Did you know that sometimes a single tick may carry and transmit more than one of those diseases at a time and one type of tick, called the Brown Dog Tick, prefers to live and hide indoors?

Fleas can cause anemia, flea bite dermatitis (a robust allergic skin reaction to the flea saliva), and are vectors for tapeworms, Cat Scratch disease, Hemoplasmas and even plague. Flea numbers can explosively escalate in a short time. A flea infestation, once noticed, is incredibly frustrating to eradicate because it takes significant time and diligence to clear all of its life stages. In health care providers’ opinions, proactively preventing an infestation is much more prudent than reacting to them after the fact.

“How can I prevent fleas and ticks from infesting my pets and home?” is our second question this month.

Many products are available — for both cats and dogs — that can simultaneously combat fleas and ticks for lengthy periods of time. There are both prescription and over-the-counter options, and they come in a variety of formulations ranging from collars to oral tablets to topical formulations. Consult with your veterinarian about which products are the best choices for your pets, lifestyle and budget.

Also, nothing beats a good flea combing routine, running your hands over your pets daily and routine bathing. My children anticipate that they are going to bathe every evening and we are going to check everyone, including the dog, for ticks.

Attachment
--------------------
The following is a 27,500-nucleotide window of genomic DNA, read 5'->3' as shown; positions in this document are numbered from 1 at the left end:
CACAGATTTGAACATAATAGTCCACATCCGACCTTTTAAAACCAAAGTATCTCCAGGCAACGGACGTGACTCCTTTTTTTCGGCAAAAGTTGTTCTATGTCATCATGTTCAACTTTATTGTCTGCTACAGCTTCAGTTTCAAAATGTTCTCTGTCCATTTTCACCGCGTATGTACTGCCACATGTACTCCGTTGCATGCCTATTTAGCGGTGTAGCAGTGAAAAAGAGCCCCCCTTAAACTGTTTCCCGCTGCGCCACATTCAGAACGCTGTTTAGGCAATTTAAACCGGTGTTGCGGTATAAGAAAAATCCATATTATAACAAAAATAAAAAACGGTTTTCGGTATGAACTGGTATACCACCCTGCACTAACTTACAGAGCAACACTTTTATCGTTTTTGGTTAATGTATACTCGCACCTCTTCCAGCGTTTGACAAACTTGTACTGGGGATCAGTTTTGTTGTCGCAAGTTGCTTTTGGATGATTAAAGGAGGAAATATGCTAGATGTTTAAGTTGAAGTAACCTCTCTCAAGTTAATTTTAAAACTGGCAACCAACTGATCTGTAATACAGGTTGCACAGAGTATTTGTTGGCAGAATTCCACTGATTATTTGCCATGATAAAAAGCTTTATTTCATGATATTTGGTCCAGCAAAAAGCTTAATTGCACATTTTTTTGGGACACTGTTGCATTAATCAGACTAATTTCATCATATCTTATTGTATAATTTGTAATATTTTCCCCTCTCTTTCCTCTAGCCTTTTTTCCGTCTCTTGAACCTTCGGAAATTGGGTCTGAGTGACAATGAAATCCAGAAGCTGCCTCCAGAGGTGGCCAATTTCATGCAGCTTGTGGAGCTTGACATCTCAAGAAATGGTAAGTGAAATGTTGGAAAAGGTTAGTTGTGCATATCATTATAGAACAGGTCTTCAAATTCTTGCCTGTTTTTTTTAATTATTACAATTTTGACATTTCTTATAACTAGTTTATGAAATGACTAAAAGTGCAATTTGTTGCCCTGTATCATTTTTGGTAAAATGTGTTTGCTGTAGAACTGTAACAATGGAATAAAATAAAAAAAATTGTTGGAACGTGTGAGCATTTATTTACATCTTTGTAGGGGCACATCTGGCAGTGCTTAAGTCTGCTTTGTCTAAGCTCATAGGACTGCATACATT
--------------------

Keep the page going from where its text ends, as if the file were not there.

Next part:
When it comes to protecting the inside of your home, minimize the clutter that parasites can hide in, mitigate the presence of mice and vacuum and launder regularly — including the pets’ bedding. Promptly change out of your yardwork/hiking/hunting clothes and put them in an isolated area (or even run them through the laundry), and jump through the shower before you start relaxing inside. Be mindful of the humidity and heat in the house — fleas thrive in higher humidity and temperatures. Fleas are also more likely to thrive in homes full of carpet and fabric-upholstered furniture, anything that mimics a furry creature.